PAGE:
HomeOur ObsessionsFunny girl: A provocative ranking of pioneering female comedians

Funny girl: A provocative ranking of pioneering female comedians

It’s easy to forget the trailblazing female comics. We've ranked ten pioneering female comedians who have continued to leave their mark within the industry.

Funny girl: A provocative ranking of pioneering female comedians

With so many modern female comedians coming into the industry or continuing their bold reign of comedy within it, it’s easy to forget some of the trailblazing women who helped clear the path for them. Last year at the Tribeca Film Festival, Tina Fey (30 Rock) celebrated the life and influence of groundbreaking Saturday Night Live original cast member Gilda Radner while introducing the documentary, Love, Gilda.

“We talk a lot right now about visibility and representation in movies and TV; I can personally attest — and I feel comfortable speaking for Amy Poehler and Maya Rudolph and Rachel Dratch when I say that seeing Gilda as a kid — she was so lovely, but she was also so authentically herself and so regular in so many ways.

She was not a piece of casting, she was who she was on the TV and we all saw that and said, ‘I want to do that and it’s possible because I see her doing that.’ It was an early example, for me, about how important representation is, for everyone in every walk of life.

Radner became a breakout comedy star in 1975 with her relentlessly hilarious performances on the long running sketch show, but sadly died of ovarian cancer at the young age of 43 just fourteen years after starting the show. However, as Fey suggested, her influence remains as important as ever. We ranked ten other pioneering female comedians who have continued to leave their mark within the industry.

10. Wanda Sykes (1964 – )

After a successful standup career gave her a writing job on The Chris Rock Show in the late 90s, Sykes has continued to soar as one of the most successful openly gay female comedians in the industry. Since then, Sykes has appeared in comedies including Curb Your Enthusiasm, Pootie Tang, and Will & Grace and is still churning out critically acclaimed standup sets.

9. Phyllis Diller (1917 – 2012)

One of the most prolific comedic talents of her time, Diller (Eight on the Lam) is also one of the most influential. The raunchy comedian boasted an old-school style (befitting for someone who was discovered on Groucho Marx’s game show) and was renowned for her savage self-deprecation and OTT stage costumes.

8. Fanny Brice (1891 – 1951)

After starting her career as a burlesque dancer, Brice (The Great Ziegfeld) went on to become such an influential comedian that a Broadway musical called Funny Girl was made about her and she’s still celebrated as being America’s first female comedy superstar.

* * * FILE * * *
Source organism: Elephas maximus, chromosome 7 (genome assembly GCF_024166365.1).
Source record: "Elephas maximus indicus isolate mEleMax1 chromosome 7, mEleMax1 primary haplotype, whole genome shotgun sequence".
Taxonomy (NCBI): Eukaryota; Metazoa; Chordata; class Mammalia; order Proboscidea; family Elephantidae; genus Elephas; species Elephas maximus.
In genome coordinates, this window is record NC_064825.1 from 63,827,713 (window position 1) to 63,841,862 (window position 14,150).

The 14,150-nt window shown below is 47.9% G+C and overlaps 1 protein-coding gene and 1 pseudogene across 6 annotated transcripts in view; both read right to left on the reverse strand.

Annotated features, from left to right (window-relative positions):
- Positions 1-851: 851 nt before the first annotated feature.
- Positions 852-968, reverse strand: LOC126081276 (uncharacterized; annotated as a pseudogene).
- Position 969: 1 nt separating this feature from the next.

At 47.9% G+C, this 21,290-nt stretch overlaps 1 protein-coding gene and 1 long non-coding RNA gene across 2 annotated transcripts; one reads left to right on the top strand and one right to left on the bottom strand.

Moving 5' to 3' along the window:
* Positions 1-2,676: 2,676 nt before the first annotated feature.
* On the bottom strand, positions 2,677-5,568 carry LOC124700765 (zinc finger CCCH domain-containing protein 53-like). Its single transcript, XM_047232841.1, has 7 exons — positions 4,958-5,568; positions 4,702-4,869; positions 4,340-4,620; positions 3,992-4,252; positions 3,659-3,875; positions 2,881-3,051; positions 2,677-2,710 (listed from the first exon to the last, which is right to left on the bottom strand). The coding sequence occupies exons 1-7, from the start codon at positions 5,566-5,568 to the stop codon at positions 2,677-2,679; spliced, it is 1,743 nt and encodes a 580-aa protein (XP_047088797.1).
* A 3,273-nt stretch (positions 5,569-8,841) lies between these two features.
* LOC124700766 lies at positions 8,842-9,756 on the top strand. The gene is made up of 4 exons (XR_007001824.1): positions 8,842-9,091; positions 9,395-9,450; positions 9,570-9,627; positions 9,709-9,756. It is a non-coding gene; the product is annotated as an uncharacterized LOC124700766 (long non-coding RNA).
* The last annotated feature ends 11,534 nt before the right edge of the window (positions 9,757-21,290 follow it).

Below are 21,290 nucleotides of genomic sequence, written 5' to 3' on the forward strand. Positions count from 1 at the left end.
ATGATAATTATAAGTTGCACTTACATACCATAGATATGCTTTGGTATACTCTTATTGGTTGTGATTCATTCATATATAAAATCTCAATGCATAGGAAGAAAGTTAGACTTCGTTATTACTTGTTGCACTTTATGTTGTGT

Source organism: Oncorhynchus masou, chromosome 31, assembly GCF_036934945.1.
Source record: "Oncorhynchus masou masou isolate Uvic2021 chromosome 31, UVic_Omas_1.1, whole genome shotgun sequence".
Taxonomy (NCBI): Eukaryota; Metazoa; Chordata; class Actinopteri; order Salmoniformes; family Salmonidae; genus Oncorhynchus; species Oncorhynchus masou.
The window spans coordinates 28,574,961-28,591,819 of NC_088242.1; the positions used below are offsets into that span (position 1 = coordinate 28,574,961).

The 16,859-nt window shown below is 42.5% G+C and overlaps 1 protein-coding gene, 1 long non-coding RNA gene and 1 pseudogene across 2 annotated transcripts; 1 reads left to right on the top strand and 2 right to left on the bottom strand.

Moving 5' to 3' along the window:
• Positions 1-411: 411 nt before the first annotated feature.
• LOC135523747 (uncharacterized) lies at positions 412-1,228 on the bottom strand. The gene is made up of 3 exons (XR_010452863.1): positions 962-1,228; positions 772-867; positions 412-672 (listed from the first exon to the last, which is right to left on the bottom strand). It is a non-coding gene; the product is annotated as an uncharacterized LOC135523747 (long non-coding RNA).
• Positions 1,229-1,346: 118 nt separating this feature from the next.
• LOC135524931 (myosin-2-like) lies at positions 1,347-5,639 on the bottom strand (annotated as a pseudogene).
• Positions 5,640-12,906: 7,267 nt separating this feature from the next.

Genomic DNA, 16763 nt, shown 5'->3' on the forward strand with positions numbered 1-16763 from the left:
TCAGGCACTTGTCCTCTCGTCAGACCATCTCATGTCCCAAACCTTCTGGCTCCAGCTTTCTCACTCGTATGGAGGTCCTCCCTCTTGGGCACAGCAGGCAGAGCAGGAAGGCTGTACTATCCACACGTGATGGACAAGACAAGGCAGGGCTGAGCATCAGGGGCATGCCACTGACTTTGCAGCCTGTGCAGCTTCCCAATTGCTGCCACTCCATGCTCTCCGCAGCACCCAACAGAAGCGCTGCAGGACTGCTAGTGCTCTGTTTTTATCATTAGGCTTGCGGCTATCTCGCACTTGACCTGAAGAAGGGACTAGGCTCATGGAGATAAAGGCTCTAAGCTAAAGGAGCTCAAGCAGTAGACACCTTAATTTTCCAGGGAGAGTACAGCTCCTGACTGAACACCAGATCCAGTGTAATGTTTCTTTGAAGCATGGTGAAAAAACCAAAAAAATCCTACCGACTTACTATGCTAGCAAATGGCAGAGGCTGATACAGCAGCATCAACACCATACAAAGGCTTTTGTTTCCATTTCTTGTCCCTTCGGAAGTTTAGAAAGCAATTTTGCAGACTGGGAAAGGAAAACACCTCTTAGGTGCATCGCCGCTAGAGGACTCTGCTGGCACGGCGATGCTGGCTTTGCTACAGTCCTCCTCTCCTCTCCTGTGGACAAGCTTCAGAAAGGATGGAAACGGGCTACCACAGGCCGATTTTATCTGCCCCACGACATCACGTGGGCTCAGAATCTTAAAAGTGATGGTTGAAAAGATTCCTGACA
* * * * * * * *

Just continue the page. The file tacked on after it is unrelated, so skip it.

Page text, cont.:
7. Carol Burnett (1933 – )

With The Carol Burnett Show, the comedian defied TV execs who cautioned her that such variety shows are really a “man’s game” and not for her. The show became a roaring hit, proving the multi-talented star and women everywhere by extension most definitely had a place in comedy.

6. Moms Mabley (1894 – 1975)

Celebrated for being the world’s first female standup, Loretta Mary Aiken’s (Boarding House Blues) dirty old woman alterego gave her the freedom to explore otherwise inappropriate topics for the time like sex and racism.

5. Ellen DeGeneres (1958 – )

DeGeneres is now better known for hanging out with celebrities on her daytime talk show, but prior to that she was wowing audiences with her understated standup sets and breaking new ground with her own titular sitcom. DeGeneres also made history in 1997 when she and her character both came out publicly as gay.

4. Mary Tyler Moore (1936 – 2017)

Moore helped to usher in a new era of comedy when she led sitcom The Mary Tyler Moore show in the 70s. The show depicted the life of a single, working woman in her 30s trying to make sense of the everyday nonsense of existence and has undoubtedly continued to influence a set of modern female-set comedies ever since.

3. Lucille Ball (1911 – 1989)

The former B-movie queen rose to stardom in the seminal family sitcom I Love Lucy, which gave the comedian and actor the chance to explore such groundbreaking and rarely seen issues (for the time) as women in the workplace and pregnancy. Ball pushed boundaries in comedy but she also became the first woman to head a major television production company. You could say Ball was quite the baller.  

2. Joan Rivers (1933 – 2014)

Smart, quick, and salty as hell, Rivers (Spaceballs) proved to the world comedians could still be raunchy and hilarious while maintaining their femininity. The legendary comedian was revered for her unapologetically caustic and candid take on the world where no topic was ever out of bounds to be joked about.

1. Whoopi Goldberg (1955 – )

Breaking numerous grounds, the actor, comedian, and talk show host has proved herself to be a trailblazer throughout her eclectic career. Goldberg (Ghost) became the second African-American woman to win an Oscar in 1991 and continues to use her platform and comedic prowess to spotlight issues concerning race, gender, and class.

Share With:

Amy Roberts is a freelance writer who occasionally moonlights as a hapless punk musician. She’s written about pop culture for websites like Bustle, i-D, and The Mary Sue, and is the co-creator of Clarissa Explains F*ck All. She likes watching horror movies with her cat and eating too much sugar.

amy@filmdaily.co